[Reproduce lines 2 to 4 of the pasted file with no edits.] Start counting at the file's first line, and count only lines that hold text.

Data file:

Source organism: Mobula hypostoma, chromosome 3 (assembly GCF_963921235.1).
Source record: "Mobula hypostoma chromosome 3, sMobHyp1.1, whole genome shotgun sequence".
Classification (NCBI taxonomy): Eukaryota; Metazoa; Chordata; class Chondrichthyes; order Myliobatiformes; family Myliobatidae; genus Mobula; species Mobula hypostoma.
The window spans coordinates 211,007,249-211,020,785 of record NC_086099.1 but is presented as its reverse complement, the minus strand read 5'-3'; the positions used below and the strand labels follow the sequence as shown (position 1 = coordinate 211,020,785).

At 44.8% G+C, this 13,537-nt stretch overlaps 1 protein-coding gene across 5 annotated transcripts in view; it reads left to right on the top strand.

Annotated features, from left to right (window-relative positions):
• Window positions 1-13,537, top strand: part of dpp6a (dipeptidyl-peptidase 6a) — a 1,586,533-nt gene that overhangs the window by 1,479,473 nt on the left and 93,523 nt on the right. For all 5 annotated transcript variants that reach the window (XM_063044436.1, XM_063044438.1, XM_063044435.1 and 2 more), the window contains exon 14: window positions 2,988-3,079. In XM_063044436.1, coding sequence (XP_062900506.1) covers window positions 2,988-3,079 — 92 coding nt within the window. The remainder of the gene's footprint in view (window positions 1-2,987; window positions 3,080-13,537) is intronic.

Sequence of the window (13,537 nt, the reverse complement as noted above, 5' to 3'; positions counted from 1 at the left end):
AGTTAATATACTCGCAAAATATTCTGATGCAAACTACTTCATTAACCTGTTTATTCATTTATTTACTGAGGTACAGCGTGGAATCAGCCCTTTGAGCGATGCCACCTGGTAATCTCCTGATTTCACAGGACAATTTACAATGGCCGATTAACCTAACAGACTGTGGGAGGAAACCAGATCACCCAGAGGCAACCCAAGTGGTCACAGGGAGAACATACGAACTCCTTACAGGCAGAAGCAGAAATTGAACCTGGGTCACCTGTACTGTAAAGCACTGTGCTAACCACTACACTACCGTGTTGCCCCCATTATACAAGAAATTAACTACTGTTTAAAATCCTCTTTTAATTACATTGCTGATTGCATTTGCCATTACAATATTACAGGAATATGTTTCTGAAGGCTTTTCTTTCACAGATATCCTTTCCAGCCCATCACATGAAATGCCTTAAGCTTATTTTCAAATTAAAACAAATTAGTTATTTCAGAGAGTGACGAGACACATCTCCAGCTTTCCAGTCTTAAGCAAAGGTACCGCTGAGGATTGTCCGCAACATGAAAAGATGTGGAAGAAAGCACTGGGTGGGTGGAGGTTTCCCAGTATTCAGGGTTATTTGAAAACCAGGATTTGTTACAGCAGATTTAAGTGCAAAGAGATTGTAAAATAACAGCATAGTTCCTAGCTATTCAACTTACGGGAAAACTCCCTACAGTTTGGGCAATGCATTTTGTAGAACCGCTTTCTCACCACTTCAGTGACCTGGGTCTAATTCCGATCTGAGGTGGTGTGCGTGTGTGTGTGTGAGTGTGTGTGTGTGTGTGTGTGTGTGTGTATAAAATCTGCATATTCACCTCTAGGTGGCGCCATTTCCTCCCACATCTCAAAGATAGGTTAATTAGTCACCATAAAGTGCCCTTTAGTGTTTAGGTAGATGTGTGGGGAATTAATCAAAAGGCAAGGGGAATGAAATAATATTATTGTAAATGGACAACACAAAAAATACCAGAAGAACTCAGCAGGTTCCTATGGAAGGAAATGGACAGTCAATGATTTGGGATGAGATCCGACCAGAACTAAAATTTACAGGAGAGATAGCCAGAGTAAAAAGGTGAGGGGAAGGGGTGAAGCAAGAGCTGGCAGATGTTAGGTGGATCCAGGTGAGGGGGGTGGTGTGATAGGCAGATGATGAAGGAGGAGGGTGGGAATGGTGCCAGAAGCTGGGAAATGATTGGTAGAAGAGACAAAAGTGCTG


Source record: "Mobula hypostoma chromosome 3, sMobHyp1.1, whole genome shotgun sequence".
Classification (NCBI taxonomy): Eukaryota; Metazoa; Chordata; class Chondrichthyes; order Myliobatiformes; family Myliobatidae; genus Mobula; species Mobula hypostoma.
The window spans coordinates 211,007,249-211,020,785 of record NC_086099.1 but is presented as its reverse complement, the minus strand read 5'-3'; the positions used below and the strand labels follow the sequence as shown (position 1 = coordinate 211,020,785).